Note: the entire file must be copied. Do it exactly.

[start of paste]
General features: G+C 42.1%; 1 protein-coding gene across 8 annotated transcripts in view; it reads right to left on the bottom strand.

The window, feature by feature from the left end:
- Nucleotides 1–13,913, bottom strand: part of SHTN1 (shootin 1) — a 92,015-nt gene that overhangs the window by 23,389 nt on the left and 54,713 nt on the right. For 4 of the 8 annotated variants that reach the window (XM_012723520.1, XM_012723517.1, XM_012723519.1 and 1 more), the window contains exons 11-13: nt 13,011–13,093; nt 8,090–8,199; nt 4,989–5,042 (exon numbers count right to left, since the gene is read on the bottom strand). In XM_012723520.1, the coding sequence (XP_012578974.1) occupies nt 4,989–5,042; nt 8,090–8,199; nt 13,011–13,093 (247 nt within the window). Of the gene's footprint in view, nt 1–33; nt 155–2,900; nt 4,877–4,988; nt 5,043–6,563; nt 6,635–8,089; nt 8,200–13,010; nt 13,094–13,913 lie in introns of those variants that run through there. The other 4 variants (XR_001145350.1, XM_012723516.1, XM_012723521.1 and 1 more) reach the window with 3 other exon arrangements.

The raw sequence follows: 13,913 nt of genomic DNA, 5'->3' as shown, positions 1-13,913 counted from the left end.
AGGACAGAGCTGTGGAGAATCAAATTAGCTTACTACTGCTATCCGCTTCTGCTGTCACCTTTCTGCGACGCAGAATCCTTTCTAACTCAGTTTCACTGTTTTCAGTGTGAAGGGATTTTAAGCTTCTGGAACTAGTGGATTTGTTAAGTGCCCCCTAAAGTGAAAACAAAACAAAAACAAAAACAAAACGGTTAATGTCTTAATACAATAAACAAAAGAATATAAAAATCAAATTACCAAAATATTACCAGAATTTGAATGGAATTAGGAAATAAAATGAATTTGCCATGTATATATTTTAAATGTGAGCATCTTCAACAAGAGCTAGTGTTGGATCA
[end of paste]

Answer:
General features: G+C 42.1%; 1 protein-coding gene across 8 annotated transcripts in view; it reads right to left on the bottom strand.

The window, feature by feature from the left end:
- Nucleotides 1–13,913, bottom strand: part of SHTN1 (shootin 1) — a 92,015-nt gene that overhangs the window by 23,389 nt on the left and 54,713 nt on the right. For 4 of the 8 annotated variants that reach the window (XM_012723520.1, XM_012723517.1, XM_012723519.1 and 1 more), the window contains exons 11-13: nt 13,011–13,093; nt 8,090–8,199; nt 4,989–5,042 (exon numbers count right to left, since the gene is read on the bottom strand). In XM_012723520.1, the coding sequence (XP_012578974.1) occupies nt 4,989–5,042; nt 8,090–8,199; nt 13,011–13,093 (247 nt within the window). Of the gene's footprint in view, nt 1–33; nt 155–2,900; nt 4,877–4,988; nt 5,043–6,563; nt 6,635–8,089; nt 8,200–13,010; nt 13,094–13,913 lie in introns of those variants that run through there. The other 4 variants (XR_001145350.1, XM_012723516.1, XM_012723521.1 and 1 more) reach the window with 3 other exon arrangements.

The raw sequence follows: 13,913 nt of genomic DNA, 5'->3' as shown, positions 1-13,913 counted from the left end.
AGGACAGAGCTGTGGAGAATCAAATTAGCTTACTACTGCTATCCGCTTCTGCTGTCACCTTTCTGCGACGCAGAATCCTTTCTAACTCAGTTTCACTGTTTTCAGTGTGAAGGGATTTTAAGCTTCTGGAACTAGTGGATTTGTTAAGTGCCCCCTAAAGTGAAAACAAAACAAAAACAAAAACAAAACGGTTAATGTCTTAATACAATAAACAAAAGAATATAAAAATCAAATTACCAAAATATTACCAGAATTTGAATGGAATTAGGAAATAAAATGAATTTGCCATGTATATATTTTAAATGTGAGCATCTTCAACAAGAGCTAGTGTTGGATCA